For retirees who intend to leave assets to beneficiaries, the analysis is more complicated. You need to coordinate your retirement plan with your estate plan.
If you have appreciated or rapidly appreciating assets, it may be more advantageous for you to withdraw from tax-deferred and tax-free accounts first. This is because these accounts will not receive a step-up in basis at your death, as many of your other assets will, and your heirs could face a larger than necessary tax liability.
However, this may not always be the best strategy. For example, if you intend to leave your entire estate to your spouse, it may be better to withdraw from taxable accounts first. This is because spouses are given preferential tax treatment with regard to retirement plans. As a beneficiary of a traditional IRA or retirement plan, a surviving spouse can roll over retirement plan funds to his or her own IRA or retirement plan, or, in some cases, may continue the deceased spouse’s plan as his or her own. The funds in the plan continue to grow tax deferred, and distributions need not begin until the spouse’s own required beginning date.
For retirees who have a “stretch” IRA,you may want to take advantage of your ability to defer taxes over a number of generations.
Retirees in this situation should consult a qualified estate planning attorney who has some expertise with regard to retirement plan assets.
Balancing safety and growth
When you retire, you generally stop receiving income from wages, a salary, or other work-related activity and start relying on your assets for income. To ensure a consistent and reliable flow of income for your lifetime, you must provide some safety for your principal. This is why retirees typically shift at least a portion of their investment portfolio to more secure income-producing investments, and this makes a great deal of sense.
Unfortunately, safety comes with a price–reduced growth potential and erosion of value due to inflation. Safety at the expense of growth can be a critical mistake for some retirees. On the other hand, if you invest too heavily in growth investments, your risk is heightened, and you may be forced to sell during a downturn in the market should you need more income. Retirees must find a way to strike a reasonable balance between safety and growth.
One solution may be the “two bucket” approach. To implement this, you would determine your sustainable withdrawal rate (see above), and then reallocate a portion of your portfolio to fixed income investments (e.g., certificates of deposit and bonds) that will provide you with sufficient income for a predetermined number of years. You would then reallocate the balance of your portfolio to growth investments (e.g., stocks) that you can use to replenish that income “bucket” over time.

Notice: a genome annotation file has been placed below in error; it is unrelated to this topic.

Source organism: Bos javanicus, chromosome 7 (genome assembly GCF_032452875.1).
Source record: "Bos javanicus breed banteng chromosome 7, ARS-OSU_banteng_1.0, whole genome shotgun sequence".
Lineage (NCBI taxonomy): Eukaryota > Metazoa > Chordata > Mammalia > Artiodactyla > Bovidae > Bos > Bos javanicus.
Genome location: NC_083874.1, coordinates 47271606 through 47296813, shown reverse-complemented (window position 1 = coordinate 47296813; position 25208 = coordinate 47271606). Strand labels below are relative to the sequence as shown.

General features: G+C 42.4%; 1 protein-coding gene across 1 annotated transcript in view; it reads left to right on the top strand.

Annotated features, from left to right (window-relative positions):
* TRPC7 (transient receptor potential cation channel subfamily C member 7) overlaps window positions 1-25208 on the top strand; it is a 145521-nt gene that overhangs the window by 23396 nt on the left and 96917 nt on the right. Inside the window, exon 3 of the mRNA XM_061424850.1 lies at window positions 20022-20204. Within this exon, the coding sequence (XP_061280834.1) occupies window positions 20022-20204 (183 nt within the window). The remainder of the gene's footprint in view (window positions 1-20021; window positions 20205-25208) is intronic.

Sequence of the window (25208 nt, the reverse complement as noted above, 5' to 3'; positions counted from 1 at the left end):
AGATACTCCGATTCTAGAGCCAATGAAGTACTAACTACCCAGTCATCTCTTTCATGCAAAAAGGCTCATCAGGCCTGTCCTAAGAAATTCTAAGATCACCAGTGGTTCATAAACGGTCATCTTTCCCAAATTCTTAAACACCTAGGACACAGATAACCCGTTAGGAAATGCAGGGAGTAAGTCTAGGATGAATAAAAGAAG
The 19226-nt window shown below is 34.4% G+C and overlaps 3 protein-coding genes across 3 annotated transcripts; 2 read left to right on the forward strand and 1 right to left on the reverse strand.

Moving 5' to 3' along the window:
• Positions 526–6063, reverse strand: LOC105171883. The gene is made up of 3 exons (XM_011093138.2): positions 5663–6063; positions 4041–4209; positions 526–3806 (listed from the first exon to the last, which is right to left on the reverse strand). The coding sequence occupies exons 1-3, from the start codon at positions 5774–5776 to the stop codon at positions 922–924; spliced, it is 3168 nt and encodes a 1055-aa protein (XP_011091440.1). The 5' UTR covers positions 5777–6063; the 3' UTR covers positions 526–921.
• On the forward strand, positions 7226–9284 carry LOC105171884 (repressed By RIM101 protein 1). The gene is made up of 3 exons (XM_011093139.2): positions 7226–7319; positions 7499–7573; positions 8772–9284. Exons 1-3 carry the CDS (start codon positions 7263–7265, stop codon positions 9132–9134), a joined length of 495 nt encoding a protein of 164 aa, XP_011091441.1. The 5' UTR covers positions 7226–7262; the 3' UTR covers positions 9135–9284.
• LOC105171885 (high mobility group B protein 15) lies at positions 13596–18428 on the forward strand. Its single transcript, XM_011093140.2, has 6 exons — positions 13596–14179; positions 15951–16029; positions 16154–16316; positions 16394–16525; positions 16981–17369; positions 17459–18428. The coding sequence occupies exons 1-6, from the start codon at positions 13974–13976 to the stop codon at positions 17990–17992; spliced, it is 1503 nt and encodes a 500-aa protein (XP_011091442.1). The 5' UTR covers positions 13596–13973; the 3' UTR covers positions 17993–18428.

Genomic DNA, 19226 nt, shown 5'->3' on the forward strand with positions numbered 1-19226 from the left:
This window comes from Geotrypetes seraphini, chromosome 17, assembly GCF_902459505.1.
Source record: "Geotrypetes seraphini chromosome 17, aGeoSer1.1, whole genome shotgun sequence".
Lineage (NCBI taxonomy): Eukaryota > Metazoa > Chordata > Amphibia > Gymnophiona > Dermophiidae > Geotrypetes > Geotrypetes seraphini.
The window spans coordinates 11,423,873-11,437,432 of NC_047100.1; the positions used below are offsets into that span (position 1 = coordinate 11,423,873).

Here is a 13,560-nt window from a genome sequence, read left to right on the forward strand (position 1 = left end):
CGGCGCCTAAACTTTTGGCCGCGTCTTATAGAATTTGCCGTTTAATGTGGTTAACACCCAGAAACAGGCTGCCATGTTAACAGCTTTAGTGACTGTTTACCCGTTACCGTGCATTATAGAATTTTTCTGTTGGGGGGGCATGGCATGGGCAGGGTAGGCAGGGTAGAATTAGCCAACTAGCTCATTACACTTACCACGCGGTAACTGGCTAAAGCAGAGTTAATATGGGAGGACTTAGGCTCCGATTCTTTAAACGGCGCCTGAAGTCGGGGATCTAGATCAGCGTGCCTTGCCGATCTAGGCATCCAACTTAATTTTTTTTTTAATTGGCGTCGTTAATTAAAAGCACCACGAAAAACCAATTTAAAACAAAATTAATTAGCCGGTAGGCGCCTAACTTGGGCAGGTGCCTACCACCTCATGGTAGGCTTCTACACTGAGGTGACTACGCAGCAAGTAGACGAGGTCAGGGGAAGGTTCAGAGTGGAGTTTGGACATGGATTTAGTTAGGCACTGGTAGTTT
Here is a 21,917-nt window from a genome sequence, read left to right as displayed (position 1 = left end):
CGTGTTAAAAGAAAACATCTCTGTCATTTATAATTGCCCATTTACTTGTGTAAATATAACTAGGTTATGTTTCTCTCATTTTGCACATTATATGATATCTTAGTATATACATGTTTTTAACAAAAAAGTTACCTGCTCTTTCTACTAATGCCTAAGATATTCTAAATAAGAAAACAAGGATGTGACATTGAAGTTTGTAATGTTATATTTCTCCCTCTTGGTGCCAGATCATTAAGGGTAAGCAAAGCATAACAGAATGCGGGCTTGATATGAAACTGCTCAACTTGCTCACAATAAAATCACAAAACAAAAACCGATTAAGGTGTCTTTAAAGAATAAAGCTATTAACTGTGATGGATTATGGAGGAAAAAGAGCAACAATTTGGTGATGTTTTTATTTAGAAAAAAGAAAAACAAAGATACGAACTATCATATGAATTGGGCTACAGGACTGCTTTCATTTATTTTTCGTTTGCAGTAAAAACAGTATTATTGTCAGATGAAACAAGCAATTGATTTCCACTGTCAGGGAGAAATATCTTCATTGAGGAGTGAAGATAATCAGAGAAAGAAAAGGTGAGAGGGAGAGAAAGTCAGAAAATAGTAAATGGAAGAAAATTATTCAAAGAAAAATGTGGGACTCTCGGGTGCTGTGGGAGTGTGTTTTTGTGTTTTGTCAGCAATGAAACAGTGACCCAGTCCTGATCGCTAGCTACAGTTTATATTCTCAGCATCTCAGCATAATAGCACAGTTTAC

The fixed income portion of your portfolio should be able to provide you with enough income (together with any other income you may receive, such as Social Security and required minimum distributions from retirement plans) to meet your expenses so you won’t have to liquidate investments in the growth portion of your portfolio at a time when they may be down. This can help you ride out fluctuations in the market, and sell only when you think a sale is advantageous.
Be sure that your fixed income investments will provide you with income when you’ll need it. One way to accomplish this is by laddering. For example, if you’re investing in bonds, instead of investing the entire amount in one issue that matures on a certain date, spread your investment over several issues with staggered maturity dates (e.g., one year, two years, three years). As each bond matures, reinvest the principal to maintain the pattern.
As for the growth portion of your investment portfolio, common investing principles still apply:
- Diversify your holdings
- Invest on a tax-deferred or tax-free basis if possible
- Monitor your portfolio and reallocate assets when appropriate
For retirees investing in bonds, don’t assume that individual bonds and bond funds are the same type of investment. Bond funds do not offer the two key characteristics offered by bonds: (1) income from bond funds is not fixed–dividends change depending on the bonds the funds has bought and sold as well as the prevailing interest rate, and (2) a bond fund does not have an obligation to return principal to you when bonds within the fund mature. Additionally, the risk associated with bond funds varies depending on the bonds held within the fund at any given time, whereas the risk associated with individual bonds generally decreases over time as a bond nears its maturity date (assuming the issuer’s financial situation doesn’t deteriorate). Finally, fees and charges associated with bond funds reduce returns. Even so, you may still find bond funds attractive because of their convenience. Just be sure you understand the differences between bond funds and individual bonds before you invest.